Holiday season

How Professional Santas Can Earn Thousands of Dollars This Holiday Season

Jorge Casanova is a retired plumber who has been working as a professional Santa Claus for about seven years. In the months leading up to Christmas, you can see Casanova greeting park-goers and taking photos with families at Santa’s Enchanted Forest, a vacation amusement park in Hialeah, Florida, he recently told LinkedIn.

Every July, Casanova grows out his beard, and in August, he bleaches his eyebrows, beard, and hair a silvery white to match Santa’s. He’s also starting to be more relaxed about his diet because, as Casanova said on LinkedIn, “nobody likes a skinny Santa.”

Being Santa Claus “is a reward in itself”, according to Casanova. But it’s also a pretty lucrative gig, according to a new LinkedIn report on professional Santas.

The economics of being Santa Claus

Fifty-five percent of professional Santa Clauses on LinkedIn don their red suits and spread Christmas cheer as a full-time job, according to the platform’s report.

“Christmas-themed events in July and patient visits to hospitals, among other concerts.

Those who work part-time as Santa during the holidays are mostly small business owners, according to LinkedIn.

And while legends claim Saint Nick is almost 2,000 years old, most Santas (39.14%) are baby boomers, which LinkedIn identifies as those born between 1946 and 1964. About 27% of Santas are of millennials, those born between 1981 and 1996, followed by Gen Xers (about 19%), born between 1965 and 1980, according to the report.

The start-up costs to become Santa Claus are higher than you might expect.

Rick Rosenthal, a professional Santa Claus in Atlanta, told CNBC Make It in 2018 that a high-quality Santa costume costs between $800 and $1,200.

Santas have to buy other accessories, including glasses, boots, a leather belt and a buckle, Rosenthal said, which is at least $250 to $400. There are also other recurring expenses, like dry cleaning ($50 to $150 per visit) and personal grooming, like beard bleaching — these can cost around $100 to $200 each season.

During the holiday season, which lasts from late November to December 25, a professional Santa can expect to earn around $5,000 to $8,000, Rosenthal told CNBC Make It. Santas with more experience can make $15,000 or $20,000, according to Rosenthal, but “it’s hard to top that.”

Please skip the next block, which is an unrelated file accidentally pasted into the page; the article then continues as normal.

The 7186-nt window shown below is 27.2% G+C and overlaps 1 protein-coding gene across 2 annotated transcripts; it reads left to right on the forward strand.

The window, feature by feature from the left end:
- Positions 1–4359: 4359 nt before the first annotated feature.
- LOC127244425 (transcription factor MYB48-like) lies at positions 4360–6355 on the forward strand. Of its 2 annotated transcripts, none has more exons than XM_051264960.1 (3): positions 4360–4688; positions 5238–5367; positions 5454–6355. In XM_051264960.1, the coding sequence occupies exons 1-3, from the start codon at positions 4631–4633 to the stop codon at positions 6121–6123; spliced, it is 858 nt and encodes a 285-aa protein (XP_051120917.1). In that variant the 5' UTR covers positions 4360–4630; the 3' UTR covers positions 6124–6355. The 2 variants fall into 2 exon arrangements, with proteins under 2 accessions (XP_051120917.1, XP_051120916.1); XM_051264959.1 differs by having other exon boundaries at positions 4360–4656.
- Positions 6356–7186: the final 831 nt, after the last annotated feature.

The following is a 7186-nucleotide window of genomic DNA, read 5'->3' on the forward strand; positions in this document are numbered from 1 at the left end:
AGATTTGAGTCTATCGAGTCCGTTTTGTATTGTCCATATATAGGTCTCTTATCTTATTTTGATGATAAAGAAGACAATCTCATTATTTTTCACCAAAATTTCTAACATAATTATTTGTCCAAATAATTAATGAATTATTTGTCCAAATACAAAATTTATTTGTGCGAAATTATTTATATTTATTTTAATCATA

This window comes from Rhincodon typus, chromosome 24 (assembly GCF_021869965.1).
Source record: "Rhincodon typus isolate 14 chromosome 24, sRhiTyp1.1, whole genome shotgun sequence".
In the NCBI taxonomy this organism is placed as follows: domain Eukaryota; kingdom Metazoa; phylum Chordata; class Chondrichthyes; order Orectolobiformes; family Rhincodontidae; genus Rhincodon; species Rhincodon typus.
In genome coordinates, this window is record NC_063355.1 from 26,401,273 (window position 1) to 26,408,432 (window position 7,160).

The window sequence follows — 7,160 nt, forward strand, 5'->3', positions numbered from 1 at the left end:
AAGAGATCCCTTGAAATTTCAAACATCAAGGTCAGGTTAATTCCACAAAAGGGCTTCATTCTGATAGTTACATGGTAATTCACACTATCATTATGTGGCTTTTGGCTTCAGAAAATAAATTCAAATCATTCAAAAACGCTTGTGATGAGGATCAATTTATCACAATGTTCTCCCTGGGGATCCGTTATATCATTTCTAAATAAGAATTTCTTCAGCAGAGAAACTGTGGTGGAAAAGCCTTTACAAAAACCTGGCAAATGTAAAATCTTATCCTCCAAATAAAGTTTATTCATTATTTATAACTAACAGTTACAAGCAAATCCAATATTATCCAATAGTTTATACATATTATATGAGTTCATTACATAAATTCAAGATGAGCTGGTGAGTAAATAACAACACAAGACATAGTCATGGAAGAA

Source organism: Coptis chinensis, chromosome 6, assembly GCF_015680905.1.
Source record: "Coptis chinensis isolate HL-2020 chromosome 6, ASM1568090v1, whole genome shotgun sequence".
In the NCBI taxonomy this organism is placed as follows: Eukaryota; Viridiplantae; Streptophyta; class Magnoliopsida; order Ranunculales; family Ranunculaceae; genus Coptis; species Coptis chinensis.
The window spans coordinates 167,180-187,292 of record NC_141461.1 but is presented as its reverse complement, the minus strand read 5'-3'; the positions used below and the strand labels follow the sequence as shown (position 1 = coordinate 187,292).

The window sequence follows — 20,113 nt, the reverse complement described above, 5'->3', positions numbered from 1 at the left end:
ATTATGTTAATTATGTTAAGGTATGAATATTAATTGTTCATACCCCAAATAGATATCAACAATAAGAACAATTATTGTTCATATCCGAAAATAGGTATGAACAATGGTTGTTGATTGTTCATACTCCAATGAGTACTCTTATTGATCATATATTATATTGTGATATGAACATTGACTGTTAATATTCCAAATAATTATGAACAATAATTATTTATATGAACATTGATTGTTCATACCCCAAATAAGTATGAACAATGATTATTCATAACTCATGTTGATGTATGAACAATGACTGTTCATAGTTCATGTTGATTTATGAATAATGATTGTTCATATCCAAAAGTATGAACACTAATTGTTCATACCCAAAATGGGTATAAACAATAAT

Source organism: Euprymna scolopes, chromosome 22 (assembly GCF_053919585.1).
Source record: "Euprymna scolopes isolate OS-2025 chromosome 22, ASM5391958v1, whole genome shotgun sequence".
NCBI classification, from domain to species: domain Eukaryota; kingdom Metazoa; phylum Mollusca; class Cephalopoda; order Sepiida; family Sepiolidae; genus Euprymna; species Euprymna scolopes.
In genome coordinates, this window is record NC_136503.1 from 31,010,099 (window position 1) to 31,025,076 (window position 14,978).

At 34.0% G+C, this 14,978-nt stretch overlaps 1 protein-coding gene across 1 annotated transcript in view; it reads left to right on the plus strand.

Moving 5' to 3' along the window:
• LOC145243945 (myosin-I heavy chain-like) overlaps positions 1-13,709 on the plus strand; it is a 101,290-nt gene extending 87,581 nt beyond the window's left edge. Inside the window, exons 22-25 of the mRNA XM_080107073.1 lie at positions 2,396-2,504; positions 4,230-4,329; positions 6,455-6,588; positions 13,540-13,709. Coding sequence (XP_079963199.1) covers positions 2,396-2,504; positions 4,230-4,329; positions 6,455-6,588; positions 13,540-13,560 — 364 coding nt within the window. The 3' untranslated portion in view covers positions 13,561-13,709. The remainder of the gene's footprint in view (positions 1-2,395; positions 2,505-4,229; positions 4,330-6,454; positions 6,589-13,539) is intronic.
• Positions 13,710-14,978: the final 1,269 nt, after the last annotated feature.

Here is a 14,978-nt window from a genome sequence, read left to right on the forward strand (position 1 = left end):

Salaries also depend on where and how long Santa grants his holiday wishes. According to the Bureau of Labor Statistics, the most “lucrative” Santa Claus jobs come from working with shopping malls and photography businesses, where you can earn up to $20,000 in a single holiday season.

More than a red suit

It takes specific skills to be a successful Santa Claus. Key skills needed, according to LinkedIn, include customer service, social media and public speaking. Having experience in event management and planning can also help you land a job as a Santa Claus, the report notes.

Really, “it’s not the costume, it’s what you do in the costume,” Casanova told LinkedIn. “We may be imposters, but I like to think we all have this need to spread Christmas cheer and we love kids.”

Patience and a positive attitude are other essential skills, according to Casanova. “The little kid in front of me at that moment is the most important thing in the world, no matter how long the line is,” he said.

Playing Santa Claus in a pandemic

Demand for Kris Kringle’s appearances at holiday gatherings began to increase before omicron arrived.

Allen says event planners are eager to make up for lost time during the pandemic. Requests for its Santas have more than doubled compared to previous years. “It’s been a crazy year,” he said. “We usually sell out after Thanksgiving, but we’ve already booked all of our weekend slots before that.”

Yet Covid looms large. Allen estimates his company has 10% fewer Santas available for hire this year as many pulled out of the season due to coronavirus fears. Then, over the past few weeks, Allen says he’s lost other Santas to the virus — and elves, along with other Santa’s helpers, are more hesitant to work at in-person events, especially in virus hotspots like New York.

Despite this, Allen says the demand for Santas hasn’t slowed. “Dozens if not hundreds of people continue to contact us every day asking for visits,” he says. “People are already calling us to book their Santa for 2022.”

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